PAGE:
The composer, conductor, pianist, teacher and humanitarian Leonard Bernstein, was born in Lawrence, Massachusetts in 1918 to Russian Jewish immigrants. After his studies at Harvard College and at the Curtis Institute of Music in Philadelphia (under teachers such as the legendary Fritz Reiner for conducting) he became the assistant to Sergej Kussewitzky in Tanglewood in 1942 and worked from 1943 to 1944 as an assistant music director at the New York Philharmonic. On November 14, 1943 he stood in for the ailing Bruno Walter in a Carnegie Hall concert and overnight became one of the leading conductors in America. After three years as the Music Director of the New York City Symphony Orchestra he assumed the same position in Tanglewood from 1951 to 1955 and then in the New York Philharmonic from 1957 to 1958, where in 1958 he succeeded Dimitri Mitropoulos as Principal Conductor. In the seventies, Bernstein was one of the pioneers to initiate the renaissance of Gustav Mahler’s work. In 1986, Leonard Bernstein helped Justus Frantz establish the Schleswig Holstein Music Festival. On December 23 and 25, 1989 he conducted Beethoven’s ninth symphony in both sections of Berlin to celebrate the fall of the Berlin Wall. Leonard Bernstein died on October 14, 1990 at his home in New York.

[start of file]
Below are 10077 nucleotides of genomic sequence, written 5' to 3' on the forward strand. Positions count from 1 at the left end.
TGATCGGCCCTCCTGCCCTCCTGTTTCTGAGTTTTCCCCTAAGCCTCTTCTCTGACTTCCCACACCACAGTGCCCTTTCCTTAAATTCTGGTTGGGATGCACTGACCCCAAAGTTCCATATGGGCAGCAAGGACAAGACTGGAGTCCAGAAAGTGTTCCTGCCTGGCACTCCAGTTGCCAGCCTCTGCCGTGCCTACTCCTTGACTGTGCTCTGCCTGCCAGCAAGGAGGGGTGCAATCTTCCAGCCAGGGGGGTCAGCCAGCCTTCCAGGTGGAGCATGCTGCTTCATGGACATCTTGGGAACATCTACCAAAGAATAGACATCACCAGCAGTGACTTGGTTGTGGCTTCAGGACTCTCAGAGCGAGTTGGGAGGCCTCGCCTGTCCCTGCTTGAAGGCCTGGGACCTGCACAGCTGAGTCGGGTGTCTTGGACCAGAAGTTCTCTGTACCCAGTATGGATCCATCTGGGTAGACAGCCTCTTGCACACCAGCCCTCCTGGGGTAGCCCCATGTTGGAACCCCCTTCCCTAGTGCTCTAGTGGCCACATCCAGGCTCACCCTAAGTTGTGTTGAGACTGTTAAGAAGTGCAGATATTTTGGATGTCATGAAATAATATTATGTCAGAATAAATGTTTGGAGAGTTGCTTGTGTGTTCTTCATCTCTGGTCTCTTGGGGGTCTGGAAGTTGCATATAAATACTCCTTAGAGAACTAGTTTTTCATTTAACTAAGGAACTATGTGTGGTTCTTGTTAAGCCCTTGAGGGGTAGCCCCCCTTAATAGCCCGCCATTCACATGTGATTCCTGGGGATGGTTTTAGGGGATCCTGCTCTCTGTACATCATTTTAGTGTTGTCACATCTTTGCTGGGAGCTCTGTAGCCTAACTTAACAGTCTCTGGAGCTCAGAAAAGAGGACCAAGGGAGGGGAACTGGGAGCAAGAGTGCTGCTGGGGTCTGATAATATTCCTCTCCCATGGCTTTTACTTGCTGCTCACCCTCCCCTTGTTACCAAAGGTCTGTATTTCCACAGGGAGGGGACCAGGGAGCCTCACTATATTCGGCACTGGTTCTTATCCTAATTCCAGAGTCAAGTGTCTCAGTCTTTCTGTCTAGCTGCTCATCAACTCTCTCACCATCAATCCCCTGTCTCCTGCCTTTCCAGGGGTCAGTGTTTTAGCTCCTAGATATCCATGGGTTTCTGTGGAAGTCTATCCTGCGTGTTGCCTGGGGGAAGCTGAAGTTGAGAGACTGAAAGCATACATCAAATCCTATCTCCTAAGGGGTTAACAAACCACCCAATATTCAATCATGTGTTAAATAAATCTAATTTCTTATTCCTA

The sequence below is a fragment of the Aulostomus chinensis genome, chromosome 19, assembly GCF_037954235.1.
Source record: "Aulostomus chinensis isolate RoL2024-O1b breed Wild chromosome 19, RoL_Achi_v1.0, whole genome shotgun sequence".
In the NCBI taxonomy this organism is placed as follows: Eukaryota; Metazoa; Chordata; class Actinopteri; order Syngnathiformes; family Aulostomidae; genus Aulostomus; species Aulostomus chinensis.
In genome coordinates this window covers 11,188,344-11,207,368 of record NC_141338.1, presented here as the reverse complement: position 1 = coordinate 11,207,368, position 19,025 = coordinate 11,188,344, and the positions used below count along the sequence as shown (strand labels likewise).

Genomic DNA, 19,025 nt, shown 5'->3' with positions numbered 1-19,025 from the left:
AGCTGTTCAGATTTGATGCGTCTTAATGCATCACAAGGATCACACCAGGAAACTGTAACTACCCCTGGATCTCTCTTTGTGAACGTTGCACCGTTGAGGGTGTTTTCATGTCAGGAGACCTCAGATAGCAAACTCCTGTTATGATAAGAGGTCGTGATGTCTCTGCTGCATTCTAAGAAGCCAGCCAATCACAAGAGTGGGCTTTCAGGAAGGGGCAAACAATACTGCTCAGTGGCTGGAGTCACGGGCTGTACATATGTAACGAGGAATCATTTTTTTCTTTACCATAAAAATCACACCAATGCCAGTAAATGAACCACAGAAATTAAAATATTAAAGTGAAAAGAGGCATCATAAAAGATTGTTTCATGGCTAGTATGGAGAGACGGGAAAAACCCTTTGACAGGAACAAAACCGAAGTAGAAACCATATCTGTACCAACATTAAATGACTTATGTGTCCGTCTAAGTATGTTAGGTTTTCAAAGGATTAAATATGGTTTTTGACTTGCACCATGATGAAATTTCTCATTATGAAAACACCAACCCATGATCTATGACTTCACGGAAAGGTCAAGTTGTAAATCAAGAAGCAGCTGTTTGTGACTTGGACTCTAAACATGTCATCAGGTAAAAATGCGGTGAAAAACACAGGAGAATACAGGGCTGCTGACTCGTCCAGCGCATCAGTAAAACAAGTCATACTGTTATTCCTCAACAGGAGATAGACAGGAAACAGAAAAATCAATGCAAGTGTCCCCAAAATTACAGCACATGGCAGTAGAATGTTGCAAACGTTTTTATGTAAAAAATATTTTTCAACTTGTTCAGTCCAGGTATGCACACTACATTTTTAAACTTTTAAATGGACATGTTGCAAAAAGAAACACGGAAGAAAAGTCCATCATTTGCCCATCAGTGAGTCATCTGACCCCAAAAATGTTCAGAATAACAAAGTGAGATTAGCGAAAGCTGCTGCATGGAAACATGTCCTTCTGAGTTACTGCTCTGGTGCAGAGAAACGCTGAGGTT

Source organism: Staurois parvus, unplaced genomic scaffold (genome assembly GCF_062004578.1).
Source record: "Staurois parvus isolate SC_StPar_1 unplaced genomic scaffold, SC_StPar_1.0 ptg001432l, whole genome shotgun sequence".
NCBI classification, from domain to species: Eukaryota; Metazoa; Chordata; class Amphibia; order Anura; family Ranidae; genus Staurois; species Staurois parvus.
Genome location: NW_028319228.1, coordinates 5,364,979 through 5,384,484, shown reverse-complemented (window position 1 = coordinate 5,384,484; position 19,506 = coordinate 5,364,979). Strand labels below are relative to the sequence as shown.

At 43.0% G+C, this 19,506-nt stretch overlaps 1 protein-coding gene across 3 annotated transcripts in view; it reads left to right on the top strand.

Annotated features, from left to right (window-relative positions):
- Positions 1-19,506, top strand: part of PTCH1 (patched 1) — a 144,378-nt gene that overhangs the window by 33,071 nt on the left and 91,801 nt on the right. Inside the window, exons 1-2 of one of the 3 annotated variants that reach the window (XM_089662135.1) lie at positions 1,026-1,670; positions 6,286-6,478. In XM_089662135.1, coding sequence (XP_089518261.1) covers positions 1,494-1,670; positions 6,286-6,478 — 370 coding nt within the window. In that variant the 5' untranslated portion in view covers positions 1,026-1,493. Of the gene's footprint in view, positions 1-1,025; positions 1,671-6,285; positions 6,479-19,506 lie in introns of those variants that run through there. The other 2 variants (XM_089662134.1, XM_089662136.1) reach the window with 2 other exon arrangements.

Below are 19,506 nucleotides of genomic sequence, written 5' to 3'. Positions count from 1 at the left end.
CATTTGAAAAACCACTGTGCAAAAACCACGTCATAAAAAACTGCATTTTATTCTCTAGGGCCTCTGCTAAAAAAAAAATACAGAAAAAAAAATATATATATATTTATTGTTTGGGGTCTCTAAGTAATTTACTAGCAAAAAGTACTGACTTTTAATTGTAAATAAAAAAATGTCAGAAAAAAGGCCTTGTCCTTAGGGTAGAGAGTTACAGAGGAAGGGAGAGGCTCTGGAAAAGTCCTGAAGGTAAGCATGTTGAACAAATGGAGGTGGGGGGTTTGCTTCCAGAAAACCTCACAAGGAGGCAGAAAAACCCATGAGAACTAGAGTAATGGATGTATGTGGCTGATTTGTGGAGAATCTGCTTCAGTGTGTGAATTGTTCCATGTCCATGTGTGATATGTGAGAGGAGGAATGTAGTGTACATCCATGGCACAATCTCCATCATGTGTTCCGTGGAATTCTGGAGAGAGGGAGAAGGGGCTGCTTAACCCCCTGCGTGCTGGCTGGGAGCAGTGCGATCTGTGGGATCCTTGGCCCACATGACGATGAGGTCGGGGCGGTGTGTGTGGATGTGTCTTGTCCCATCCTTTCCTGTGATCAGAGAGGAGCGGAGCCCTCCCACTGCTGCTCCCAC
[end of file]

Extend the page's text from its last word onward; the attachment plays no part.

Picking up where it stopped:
Leonard Bernstein was the first superstar conductor in the USA. In addition to this work, which took him to all the major orchestras in the world and let him work together with the most famous soloists, he composed music for concerts, ballets, stage and film. He specialized in jazz and new music, with instrumental compositions that were just as successful as his vocal pieces. His best-known compositions include Fancy Free (1944), On the Town (1944), Peter Pan (1950), Trouble in Tahiti (1952), Wonderful Town (1952), Candide (1956), West Side Story (1957), Chichester Psalms (1965), Mass 1600 Pennsylvania Avenue (1976) and A Quiet Place (1983). He was a dedicated patron of the world’s youth throughout his lifetime. From 1951 to 1956 he was a professor at Brandeis University in Massachusetts and in 1951 he began his television career as a music commentator and teacher on shows such as Young People’s Concerts. His works refute the deep-seated prejudice that both serious and entertaining music cannot coexist in the works of a talented composer.